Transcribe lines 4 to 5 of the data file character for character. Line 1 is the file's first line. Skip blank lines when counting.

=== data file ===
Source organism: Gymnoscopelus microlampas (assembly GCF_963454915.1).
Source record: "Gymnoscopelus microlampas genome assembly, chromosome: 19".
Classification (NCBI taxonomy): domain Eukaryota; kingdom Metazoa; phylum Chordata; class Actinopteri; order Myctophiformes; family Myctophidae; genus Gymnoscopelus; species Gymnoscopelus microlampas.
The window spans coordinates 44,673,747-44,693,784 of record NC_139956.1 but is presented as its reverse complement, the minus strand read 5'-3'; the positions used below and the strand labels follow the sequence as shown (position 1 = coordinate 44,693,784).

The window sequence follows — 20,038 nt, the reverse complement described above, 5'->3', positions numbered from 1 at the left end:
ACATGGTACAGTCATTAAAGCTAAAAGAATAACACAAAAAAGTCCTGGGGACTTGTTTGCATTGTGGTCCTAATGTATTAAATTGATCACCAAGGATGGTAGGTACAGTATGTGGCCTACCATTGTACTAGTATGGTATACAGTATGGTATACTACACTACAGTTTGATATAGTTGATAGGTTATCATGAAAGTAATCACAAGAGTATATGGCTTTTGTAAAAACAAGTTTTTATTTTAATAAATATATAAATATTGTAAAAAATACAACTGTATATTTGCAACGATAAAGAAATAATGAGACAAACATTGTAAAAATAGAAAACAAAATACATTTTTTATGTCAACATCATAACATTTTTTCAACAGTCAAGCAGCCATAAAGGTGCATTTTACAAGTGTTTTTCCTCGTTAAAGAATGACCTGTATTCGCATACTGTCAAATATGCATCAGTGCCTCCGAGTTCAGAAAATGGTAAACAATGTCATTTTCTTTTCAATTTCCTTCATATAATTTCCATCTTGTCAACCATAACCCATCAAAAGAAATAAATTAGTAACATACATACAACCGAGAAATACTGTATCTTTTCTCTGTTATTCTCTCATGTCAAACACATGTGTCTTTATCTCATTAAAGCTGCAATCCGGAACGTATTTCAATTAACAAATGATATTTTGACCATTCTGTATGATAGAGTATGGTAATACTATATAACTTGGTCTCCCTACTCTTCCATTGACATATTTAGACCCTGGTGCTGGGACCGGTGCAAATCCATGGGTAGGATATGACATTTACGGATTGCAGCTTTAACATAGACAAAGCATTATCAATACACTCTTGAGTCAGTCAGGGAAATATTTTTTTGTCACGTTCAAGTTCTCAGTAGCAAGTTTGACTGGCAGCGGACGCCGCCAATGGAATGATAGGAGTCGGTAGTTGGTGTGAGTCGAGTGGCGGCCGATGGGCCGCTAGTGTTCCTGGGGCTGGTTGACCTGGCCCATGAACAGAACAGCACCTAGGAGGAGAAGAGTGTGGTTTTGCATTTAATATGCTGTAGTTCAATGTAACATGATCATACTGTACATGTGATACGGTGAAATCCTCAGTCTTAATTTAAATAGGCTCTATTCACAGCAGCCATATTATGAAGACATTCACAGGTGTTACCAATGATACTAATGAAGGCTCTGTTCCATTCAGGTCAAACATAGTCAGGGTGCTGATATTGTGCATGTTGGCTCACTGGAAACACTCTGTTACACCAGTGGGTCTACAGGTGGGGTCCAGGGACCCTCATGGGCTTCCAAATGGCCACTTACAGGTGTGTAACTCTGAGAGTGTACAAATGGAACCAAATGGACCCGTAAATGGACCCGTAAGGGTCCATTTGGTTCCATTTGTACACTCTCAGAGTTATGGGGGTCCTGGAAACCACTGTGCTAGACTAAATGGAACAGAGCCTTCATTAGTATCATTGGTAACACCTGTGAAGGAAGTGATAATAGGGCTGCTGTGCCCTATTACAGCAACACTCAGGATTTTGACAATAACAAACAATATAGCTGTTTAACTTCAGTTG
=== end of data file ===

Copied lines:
The window spans coordinates 44,673,747-44,693,784 of record NC_139956.1 but is presented as its reverse complement, the minus strand read 5'-3'; the positions used below and the strand labels follow the sequence as shown (position 1 = coordinate 44,693,784).

The window sequence follows — 20,038 nt, the reverse complement described above, 5'->3', positions numbered from 1 at the left end: